Since 2014 the profound UK duo has been pursuing their Atmospheric Black Metal vision, which is completely filled with majestic vastness in all its natural beauty.
With the new and second album „Wreathed In Mourncloud“ Fellwarden can position themselves among the more established acts of the genre.
As singer and guitarist Frank 'The Watcher' Allain reports, the songs in the current release stand for him as a monument to the epic and moving.
For what kind of musical ideals stands „Wreathed In Mourncloud“?
„‘Wreathed In Mourncloud’ stands a monument to the epic and the stirring. It’s a celebration of that first sense of drama, mystery and excitement that first captivated me when I discovered Black Metal a quarter of a century ago. The thrill of discovering this overwhelming musical style rooted so firmly in atmosphere and a sense of genuine authenticity. In these days of the internet and everything being available at the click of a mouse-butting, it’s hard to fully articulate how different it was back then – reading through magazines, scouring CD racks in your local shop, the occasional flyer you might find – all these outlets were a lifeline into discovering these realms of music that almost had ‘mythical’ status. This was particularly important to those of us who lived in the middle of nowhere and had no access to underground gigs and precious few friends who shared our passions. So there is an element of nostalgia musically on ‘Wreathed In Mourncloud’ but I also want to use that as a platform to drive forward new ideas of epic expression – the atmosphere may be rooted in the principles of traditional second-wave Black Metal but I want to push the material into new areas of atmosphere and ambience, to really take things as far as possible into soaring, searing realms. The album needs to embody that life-affirming sensation of striding through the fells of England as the winds howl and the rains lash; of standing shoulder-to-shoulder with one’s comrades in the face of overwhelming odds; of standing firm against life’s challenges and rising up to defy; this ultimately is the principle of the record.“
What is the most important fact for you on these 2nd album?
„To create something truly moving – to put together an album that synthesizes so much of what I enjoy about extreme Metal and music in general into a coherent, affecting whole. The ability to connect and to draw like-minded listeners into your world and have the atmosphere you are looking to generate really resonate with them – that is the key for me. In some ways, deep down, I’ve wanted to make an album like this since I was fifteen years old. Billowing, immersive atmosphere, searing riffs, haunting melodies and proper, hand-painted artwork. This is what drew me into the genre and at my core, still really thrills me. To be able to channel that atmosphere into something new and personal is really important for me. And that is a key point also – these are very personal songs in a lot of ways, pieces that really tell a lot about my feelings and worldview as a person. They reflect very different considerations than those I explore in Fen but they are no less an important aspect of my character.“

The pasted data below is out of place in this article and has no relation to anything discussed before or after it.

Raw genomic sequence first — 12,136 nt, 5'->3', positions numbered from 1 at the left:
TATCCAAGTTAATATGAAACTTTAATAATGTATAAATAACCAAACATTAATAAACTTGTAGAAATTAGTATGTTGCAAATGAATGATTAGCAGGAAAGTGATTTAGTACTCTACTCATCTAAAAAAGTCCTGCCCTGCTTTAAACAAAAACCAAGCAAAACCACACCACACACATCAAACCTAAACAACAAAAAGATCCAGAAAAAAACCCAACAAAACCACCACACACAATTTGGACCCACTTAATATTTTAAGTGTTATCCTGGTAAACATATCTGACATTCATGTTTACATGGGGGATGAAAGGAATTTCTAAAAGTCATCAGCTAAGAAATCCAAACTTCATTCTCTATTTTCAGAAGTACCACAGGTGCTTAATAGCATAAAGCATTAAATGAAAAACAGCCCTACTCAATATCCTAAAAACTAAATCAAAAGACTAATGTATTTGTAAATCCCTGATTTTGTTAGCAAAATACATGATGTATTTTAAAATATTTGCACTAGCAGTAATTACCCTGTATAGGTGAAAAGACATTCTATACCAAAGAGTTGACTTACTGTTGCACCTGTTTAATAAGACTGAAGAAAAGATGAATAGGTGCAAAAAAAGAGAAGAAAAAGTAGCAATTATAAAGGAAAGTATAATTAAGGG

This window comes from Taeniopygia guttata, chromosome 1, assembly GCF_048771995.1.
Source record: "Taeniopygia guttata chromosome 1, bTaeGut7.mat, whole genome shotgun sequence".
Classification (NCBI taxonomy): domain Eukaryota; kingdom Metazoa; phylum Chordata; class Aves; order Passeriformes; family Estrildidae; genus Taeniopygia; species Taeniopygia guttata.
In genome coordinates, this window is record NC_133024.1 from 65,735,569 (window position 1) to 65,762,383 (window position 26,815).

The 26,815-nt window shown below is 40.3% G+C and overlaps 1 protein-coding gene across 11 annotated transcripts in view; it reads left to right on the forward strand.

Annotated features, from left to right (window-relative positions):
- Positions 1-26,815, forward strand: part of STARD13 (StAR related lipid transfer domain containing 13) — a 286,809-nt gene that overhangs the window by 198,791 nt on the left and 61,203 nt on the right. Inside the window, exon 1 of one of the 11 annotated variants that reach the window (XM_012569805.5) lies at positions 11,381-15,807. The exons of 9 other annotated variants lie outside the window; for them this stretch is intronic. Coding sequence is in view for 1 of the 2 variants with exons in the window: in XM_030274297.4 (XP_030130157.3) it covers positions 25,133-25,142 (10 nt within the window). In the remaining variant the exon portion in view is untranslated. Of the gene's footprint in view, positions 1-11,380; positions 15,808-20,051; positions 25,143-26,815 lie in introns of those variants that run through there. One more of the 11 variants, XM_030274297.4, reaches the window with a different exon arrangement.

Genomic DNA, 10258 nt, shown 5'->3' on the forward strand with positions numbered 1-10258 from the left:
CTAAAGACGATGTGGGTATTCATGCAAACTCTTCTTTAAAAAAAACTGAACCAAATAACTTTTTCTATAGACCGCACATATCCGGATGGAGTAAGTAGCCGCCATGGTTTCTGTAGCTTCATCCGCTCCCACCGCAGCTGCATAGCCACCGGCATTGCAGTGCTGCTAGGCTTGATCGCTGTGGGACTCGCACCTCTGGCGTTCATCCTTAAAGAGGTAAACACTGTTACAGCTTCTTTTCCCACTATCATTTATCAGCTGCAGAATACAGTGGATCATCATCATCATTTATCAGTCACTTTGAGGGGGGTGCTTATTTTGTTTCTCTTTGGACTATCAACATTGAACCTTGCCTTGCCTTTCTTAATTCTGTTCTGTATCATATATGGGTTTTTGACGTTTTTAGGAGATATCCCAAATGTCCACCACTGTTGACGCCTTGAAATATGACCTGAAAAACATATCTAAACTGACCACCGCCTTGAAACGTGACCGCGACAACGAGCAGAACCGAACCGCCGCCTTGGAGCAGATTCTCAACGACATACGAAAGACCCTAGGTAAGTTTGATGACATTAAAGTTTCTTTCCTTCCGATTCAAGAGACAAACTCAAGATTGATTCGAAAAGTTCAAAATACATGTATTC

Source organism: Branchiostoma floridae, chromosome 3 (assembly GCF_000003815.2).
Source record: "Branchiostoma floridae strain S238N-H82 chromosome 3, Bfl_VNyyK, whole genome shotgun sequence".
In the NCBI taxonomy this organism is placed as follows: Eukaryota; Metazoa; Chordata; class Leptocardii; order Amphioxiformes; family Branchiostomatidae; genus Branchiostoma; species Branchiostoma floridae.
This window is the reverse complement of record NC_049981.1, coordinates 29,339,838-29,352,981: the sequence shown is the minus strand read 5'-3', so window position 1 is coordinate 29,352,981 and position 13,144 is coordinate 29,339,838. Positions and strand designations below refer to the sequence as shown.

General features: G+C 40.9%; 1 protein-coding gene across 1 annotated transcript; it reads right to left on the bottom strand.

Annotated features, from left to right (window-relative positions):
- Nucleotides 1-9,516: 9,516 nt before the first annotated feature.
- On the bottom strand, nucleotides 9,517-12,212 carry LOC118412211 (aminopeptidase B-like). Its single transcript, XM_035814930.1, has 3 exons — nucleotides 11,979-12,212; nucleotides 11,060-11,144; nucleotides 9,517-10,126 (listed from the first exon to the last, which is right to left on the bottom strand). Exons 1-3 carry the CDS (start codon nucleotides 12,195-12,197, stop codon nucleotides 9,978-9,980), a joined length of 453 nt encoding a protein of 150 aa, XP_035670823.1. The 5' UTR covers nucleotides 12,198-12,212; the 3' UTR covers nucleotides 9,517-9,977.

It feels partly truly touching for me to listen to these deeply summoning songs, a class of it’s own so to say - what kind of emotions dominates the new material?
„I would say resolve and determination, first and foremost. The strength of will to stand tall and face up against life’s challenges – wherever we are, whatever our situation, we are doubtless besieged by strife in some way. Surrounded by the deceitful, the manipulative and the relentless structures designed to beat us down and forego our humanity – this album in part is a call to stand against this. To reclaim oneself and hold firm to principles and honor despite the temptation to surrender to the status-quo. Honor, valor and integrity therefore – but also sorrow, reflection and acknowledgment. The strength to accept one’s own mistakes, to look back and learn lessons from the past and to have the character to realign one’s path.“
Are you yourselves as soulful and longing persons as the music you make?